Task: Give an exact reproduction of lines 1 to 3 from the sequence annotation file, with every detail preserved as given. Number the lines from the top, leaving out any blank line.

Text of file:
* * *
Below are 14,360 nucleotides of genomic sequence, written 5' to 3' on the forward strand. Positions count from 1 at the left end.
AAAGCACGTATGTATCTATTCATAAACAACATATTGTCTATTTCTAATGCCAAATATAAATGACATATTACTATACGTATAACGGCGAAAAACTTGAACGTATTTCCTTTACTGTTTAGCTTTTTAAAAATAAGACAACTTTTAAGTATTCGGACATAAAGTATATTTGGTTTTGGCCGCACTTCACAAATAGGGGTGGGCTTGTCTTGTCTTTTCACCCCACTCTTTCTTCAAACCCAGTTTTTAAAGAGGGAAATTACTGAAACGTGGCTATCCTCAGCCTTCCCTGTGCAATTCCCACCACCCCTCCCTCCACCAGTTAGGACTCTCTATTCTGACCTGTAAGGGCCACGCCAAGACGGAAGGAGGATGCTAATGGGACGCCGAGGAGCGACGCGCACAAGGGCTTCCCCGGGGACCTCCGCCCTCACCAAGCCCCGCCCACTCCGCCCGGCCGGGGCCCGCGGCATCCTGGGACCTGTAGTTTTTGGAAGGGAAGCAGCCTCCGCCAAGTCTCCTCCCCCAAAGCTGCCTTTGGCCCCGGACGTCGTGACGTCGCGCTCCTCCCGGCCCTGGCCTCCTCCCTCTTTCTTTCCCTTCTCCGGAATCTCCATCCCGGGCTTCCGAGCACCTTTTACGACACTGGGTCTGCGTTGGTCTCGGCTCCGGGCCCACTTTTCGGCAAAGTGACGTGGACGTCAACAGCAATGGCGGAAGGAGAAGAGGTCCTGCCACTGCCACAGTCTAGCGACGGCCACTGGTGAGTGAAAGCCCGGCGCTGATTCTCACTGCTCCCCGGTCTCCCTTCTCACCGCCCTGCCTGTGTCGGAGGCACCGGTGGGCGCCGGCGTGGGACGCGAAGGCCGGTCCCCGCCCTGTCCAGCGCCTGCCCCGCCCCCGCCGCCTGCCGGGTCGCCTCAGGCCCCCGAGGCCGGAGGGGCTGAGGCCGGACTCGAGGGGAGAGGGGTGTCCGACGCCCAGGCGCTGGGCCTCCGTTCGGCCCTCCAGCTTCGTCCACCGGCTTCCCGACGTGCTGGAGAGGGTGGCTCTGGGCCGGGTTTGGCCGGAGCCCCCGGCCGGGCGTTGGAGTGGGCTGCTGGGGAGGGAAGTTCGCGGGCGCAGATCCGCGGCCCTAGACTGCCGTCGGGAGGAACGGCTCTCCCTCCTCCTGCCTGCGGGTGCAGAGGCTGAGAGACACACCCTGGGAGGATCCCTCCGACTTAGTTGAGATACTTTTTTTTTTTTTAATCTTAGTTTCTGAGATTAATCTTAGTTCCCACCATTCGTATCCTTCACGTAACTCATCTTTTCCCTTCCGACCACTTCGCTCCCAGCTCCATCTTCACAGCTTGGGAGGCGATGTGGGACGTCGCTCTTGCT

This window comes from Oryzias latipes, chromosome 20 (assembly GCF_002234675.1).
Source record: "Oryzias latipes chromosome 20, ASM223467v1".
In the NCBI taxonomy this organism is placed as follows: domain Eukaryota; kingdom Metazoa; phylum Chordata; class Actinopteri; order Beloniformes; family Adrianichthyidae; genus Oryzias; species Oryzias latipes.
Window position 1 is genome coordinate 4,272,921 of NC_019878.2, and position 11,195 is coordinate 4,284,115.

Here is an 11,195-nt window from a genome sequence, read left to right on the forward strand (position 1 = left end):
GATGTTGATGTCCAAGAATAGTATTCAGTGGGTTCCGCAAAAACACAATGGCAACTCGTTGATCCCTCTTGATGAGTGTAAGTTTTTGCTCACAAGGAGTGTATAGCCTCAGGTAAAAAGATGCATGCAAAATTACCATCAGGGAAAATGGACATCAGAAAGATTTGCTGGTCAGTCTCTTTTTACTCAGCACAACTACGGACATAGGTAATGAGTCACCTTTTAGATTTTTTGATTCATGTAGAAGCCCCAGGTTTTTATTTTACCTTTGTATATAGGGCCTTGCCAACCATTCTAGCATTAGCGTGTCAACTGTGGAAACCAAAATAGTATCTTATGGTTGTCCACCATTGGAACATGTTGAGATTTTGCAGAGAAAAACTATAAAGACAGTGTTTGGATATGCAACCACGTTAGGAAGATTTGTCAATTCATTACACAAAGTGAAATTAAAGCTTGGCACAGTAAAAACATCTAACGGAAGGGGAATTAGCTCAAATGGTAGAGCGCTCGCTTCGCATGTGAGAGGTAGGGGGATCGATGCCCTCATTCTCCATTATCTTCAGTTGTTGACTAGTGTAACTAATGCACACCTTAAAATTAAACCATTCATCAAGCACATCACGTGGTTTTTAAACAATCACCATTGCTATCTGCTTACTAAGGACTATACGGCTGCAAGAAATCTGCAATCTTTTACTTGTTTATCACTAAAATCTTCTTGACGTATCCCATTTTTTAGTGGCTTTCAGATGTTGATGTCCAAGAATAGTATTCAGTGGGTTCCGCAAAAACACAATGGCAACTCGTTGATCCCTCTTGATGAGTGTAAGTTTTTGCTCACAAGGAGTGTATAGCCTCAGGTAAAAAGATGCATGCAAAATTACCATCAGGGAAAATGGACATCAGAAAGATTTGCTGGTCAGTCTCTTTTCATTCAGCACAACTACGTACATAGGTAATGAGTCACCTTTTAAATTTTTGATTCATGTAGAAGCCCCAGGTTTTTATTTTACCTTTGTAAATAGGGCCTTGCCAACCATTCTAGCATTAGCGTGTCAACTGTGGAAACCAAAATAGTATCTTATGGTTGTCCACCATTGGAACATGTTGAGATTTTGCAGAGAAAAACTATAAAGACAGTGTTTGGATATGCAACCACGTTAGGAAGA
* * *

Below are 14,360 nucleotides of genomic sequence, written 5' to 3' on the forward strand. Positions count from 1 at the left end.
AAAGCACGTATGTATCTATTCATAAACAACATATTGTCTATTTCTAATGCCAAATATAAATGACATATTACTATACGTATAACGGCGAAAAACTTGAACGTATTTCCTTTACTGTTTAGCTTTTTAAAAATAAGACAACTTTTAAGTATTCGGACATAAAGTATATTTGGTTTTGGCCGCACTTCACAAATAGGGGTGGGCTTGTCTTGTCTTTTCACCCCACTCTTTCTTCAAACCCAGTTTTTAAAGAGGGAAATTACTGAAACGTGGCTATCCTCAGCCTTCCCTGTGCAATTCCCACCACCCCTCCCTCCACCAGTTAGGACTCTCTATTCTGACCTGTAAGGGCCACGCCAAGACGGAAGGAGGATGCTAATGGGACGCCGAGGAGCGACGCGCACAAGGGCTTCCCCGGGGACCTCCGCCCTCACCAAGCCCCGCCCACTCCGCCCGGCCGGGGCCCGCGGCATCCTGGGACCTGTAGTTTTTGGAAGGGAAGCAGCCTCCGCCAAGTCTCCTCCCCCAAAGCTGCCTTTGGCCCCGGACGTCGTGACGTCGCGCTCCTCCCGGCCCTGGCCTCCTCCCTCTTTCTTTCCCTTCTCCGGAATCTCCATCCCGGGCTTCCGAGCACCTTTTACGACACTGGGTCTGCGTTGGTCTCGGCTCCGGGCCCACTTTTCGGCAAAGTGACGTGGACGTCAACAGCAATGGCGGAAGGAGAAGAGGTCCTGCCACTGCCACAGTCTAGCGACGGCCACTGGTGAGTGAAAGCCCGGCGCTGATTCTCACTGCTCCCCGGTCTCCCTTCTCACCGCCCTGCCTGTGTCGGAGGCACCGGTGGGCGCCGGCGTGGGACGCGAAGGCCGGTCCCCGCCCTGTCCAGCGCCTGCCCCGCCCCCGCCGCCTGCCGGGTCGCCTCAGGCCCCCGAGGCCGGAGGGGCTGAGGCCGGACTCGAGGGGAGAGGGGTGTCCGACGCCCAGGCGCTGGGCCTCCGTTCGGCCCTCCAGCTTCGTCCACCGGCTTCCCGACGTGCTGGAGAGGGTGGCTCTGGGCCGGGTTTGGCCGGAGCCCCCGGCCGGGCGTTGGAGTGGGCTGCTGGGGAGGGAAGTTCGCGGGCGCAGATCCGCGGCCCTAGACTGCCGTCGGGAGGAACGGCTCTCCCTCCTCCTGCCTGCGGGTGCAGAGGCTGAGAGACACACCCTGGGAGGATCCCTCCGACTTAGTTGAGATACTTTTTTTTTTTTTAATCTTAGTTTCTGAGATTAATCTTAGTTCCCACCATTCGTATCCTTCACGTAACTCATCTTTTCCCTTCCGACCACTTCGCTCCCAGCTCCATCTTCACAGCTTGGGAGGCGATGTGGGACGTCGCTCTTGCT

This window comes from Oryzias latipes, chromosome 20 (assembly GCF_002234675.1).